You are here:

Passing your physical exam

The annual check-up is important for older men. Here is how to make the most out of your visit.

Men have a long reputation for avoiding check-ups, and that resistance tends not to soften when they are older.

“Many older men put off exams because they fear finding out something is wrong,” says Dr. Suzanne Salamon, a geriatrician with Harvard-affiliated Beth Israel Deaconess Medical Center. “Also, many of today’s baby boomers don’t think they will have medical problems associated with age, so it can difficult for the ‘younger older men,’ like those in their 60s and early 70s, to see their doctor.”

Yet an annual physical exam is important. Many aspects of your health change on a regular basis as you age. Blood pressure rises and falls, memory loss increases, and risk of heart attack or stroke becomes greater.

“If these issues can be addressed early, they often can be slowed down or corrected before a serious problem arises,” says Dr. Salamon. “A regular medical check-up can help identify or monitor these and other potential health issues.”

A true team effort

The patient-doctor dynamic has changed over the years. While some people are comfortable following their doctor’s lead, others want more collaboration. “Whichever you prefer, your doctor needs to be flexible and work with your approach,” says Dr. Salamon. “If not, you may dread coming in, or avoid telling your doctor about any problems. If your patient-doctor relationship is not a good match, you may need to explore finding someone who fits your needs and personality.”

One constant issue that faces both patients and doctors is the exam’s short amount of time. Some estimates suggest the average meeting lasts about 18 minutes. How can you get the most out of that precious time? Here are some suggestions to ensure you get the most medical information, feedback, and guidance.

  • Make a list of issues to discuss. Organize it so the main ones are at the top, and be mindful that you may not get to everything.

  • Refrain from nonmedical chitchat. Do not spend too much time talking about family and life events. “Before you know it, you have gone through five to 10 minutes before the exam can even really begin,” says Dr. Salamon. Many doctors try to reserve time at the end for any questions, and that can be when you discuss other nonmedical topics.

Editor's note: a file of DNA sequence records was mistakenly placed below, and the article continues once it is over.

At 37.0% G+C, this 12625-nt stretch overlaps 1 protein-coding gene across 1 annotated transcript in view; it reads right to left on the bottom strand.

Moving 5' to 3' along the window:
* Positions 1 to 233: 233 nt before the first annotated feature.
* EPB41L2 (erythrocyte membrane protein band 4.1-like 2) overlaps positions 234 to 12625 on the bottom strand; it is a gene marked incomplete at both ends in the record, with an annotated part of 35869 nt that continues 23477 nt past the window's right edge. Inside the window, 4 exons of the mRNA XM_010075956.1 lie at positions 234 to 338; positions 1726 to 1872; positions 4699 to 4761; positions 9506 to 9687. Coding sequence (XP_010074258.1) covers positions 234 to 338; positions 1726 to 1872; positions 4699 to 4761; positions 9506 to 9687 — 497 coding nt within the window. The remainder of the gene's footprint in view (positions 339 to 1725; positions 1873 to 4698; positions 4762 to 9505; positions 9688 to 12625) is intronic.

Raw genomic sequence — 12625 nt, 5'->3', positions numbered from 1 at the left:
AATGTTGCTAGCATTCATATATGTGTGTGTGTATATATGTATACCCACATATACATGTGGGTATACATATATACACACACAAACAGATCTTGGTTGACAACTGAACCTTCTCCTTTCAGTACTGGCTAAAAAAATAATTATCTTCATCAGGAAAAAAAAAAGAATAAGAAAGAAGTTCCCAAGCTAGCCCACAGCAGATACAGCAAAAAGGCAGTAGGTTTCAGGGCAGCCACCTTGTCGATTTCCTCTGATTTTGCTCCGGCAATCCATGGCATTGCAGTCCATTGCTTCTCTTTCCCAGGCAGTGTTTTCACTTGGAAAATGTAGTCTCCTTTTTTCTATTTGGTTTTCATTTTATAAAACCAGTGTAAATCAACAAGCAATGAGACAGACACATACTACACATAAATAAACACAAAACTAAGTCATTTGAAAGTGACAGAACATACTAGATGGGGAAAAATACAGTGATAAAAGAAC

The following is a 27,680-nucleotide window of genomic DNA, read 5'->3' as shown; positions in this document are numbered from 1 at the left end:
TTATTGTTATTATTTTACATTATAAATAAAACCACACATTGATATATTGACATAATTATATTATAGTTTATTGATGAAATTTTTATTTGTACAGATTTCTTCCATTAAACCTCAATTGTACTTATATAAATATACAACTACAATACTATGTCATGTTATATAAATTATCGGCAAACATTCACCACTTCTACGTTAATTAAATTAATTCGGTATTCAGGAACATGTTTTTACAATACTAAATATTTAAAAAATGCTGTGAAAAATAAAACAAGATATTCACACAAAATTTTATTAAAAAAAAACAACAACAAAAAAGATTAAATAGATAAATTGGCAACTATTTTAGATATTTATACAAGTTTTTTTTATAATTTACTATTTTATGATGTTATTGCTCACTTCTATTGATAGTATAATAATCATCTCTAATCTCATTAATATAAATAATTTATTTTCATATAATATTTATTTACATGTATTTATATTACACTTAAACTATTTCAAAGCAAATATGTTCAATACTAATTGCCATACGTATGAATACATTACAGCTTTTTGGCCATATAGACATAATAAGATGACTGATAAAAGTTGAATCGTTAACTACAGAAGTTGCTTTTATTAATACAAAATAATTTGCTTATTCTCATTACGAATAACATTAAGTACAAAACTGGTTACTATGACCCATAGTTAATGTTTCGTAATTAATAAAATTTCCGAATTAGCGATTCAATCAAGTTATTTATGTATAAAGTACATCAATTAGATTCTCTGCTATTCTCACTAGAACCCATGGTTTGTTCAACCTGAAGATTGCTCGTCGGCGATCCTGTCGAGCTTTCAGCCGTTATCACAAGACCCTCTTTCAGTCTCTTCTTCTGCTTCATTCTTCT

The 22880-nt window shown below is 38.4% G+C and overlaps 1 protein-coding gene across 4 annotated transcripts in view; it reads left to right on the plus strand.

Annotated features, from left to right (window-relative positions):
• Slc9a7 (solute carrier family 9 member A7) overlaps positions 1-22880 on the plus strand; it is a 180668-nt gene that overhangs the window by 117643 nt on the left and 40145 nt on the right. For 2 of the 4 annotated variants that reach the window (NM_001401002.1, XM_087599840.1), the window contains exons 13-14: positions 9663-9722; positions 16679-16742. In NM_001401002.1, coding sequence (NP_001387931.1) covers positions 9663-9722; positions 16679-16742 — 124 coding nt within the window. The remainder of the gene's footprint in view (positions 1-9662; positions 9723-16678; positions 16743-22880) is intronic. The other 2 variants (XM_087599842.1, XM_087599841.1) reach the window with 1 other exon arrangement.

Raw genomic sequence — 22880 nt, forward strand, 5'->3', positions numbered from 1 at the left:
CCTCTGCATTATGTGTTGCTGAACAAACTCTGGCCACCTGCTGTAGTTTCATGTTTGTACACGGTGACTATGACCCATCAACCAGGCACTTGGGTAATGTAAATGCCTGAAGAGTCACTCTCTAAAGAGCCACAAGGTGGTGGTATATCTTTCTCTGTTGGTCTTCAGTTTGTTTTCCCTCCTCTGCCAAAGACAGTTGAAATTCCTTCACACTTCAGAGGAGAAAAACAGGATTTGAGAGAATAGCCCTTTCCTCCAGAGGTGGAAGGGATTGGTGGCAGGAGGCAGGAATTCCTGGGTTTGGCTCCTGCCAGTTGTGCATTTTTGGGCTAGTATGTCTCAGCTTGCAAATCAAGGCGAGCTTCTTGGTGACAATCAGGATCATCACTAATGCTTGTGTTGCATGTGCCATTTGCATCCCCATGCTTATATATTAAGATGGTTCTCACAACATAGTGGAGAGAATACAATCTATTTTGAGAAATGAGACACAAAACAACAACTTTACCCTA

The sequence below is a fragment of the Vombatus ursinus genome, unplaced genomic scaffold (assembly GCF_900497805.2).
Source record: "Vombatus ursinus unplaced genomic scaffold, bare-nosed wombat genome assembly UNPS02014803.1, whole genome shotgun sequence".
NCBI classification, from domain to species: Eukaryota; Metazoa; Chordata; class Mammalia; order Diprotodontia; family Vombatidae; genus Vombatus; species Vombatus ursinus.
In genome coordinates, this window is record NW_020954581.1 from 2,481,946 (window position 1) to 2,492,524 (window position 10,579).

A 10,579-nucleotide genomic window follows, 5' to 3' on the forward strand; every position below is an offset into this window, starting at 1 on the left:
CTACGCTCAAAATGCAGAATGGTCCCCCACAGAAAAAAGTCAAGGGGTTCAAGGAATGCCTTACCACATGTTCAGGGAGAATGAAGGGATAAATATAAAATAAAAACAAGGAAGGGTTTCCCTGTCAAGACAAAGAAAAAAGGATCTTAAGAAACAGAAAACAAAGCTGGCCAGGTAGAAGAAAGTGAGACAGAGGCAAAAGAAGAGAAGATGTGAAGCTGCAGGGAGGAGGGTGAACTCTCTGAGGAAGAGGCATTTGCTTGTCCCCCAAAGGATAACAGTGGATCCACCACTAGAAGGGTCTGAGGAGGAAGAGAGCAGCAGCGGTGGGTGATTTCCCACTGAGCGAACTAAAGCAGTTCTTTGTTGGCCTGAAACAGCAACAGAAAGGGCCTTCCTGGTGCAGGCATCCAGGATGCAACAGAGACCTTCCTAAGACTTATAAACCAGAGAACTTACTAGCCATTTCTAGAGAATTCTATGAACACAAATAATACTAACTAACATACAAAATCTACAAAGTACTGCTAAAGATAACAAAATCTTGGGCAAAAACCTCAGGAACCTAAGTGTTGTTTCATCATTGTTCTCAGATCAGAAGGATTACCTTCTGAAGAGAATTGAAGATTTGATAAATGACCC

• Bring someone with you. A study in the Journal of the American Geriatrics Society found that a companion strengthens the patient-doctor line of communication. He or she can provide patient information directly to the doctor and explain the doctor’s instructions to the patient, if needed, so nothing gets missed. Also, if you are nervous about doctor visits, a problem commonly called “white-coat syndrome,” a companion who stays with you in the exam room can help you stay calm.

  • Bring all medications for review. “Medications are extremely important, and many older people are on too many drugs,” says Dr. Salamon. “They should review them with their doctor on a regular basis to see if any can be eliminated or reduced.” A list of your drugs is not enough. You need the actual medications in their bottles. “The doses may be wrong or omitted, and there may be duplicates, which are not reflected on a list,” she says.

  • Question any new medication. If you are prescribed a new medication, always ask why you need it, what the potential side effects are, what the consequences of not taking it are, and how it might interact with your current medications. The medication might not be in your best interest right now.

  • Ask if there are any practices you should follow. This includes preventive medicine, from vaccinations and screening tests (see box) to proper exercise routines and maintaining an ideal weight. “Doctors should be up on the latest studies and guidelines. Ask them what they know that could apply to you and your current health needs,” says Dr. Salamon.

Vaccinations and screening tests

The U.S. Preventive Services Task Force recommends that men receive certain immunizations and screenings. You should ask your doctor about when and if you should undergo the following:

  • Annual flu vaccine

  • TDaP booster, given every 10 years to protect against tetanus, diphtheria, and pertussis

  • Shingles vaccine

  • PPSV23 and PCV13 vaccines to protect against the most common causes of bacterial pneumonia

  • Colonoscopy every 10 years, beginning at age 50

  • Abdominal aortic aneurysm screening in those ages 65 to 75 who have ever smoked

  • One-time hepatitis C blood test for those currently aged 50 to 70

  • Lung cancer screening for smokers.

Posted by: Dr.Health

Back to Top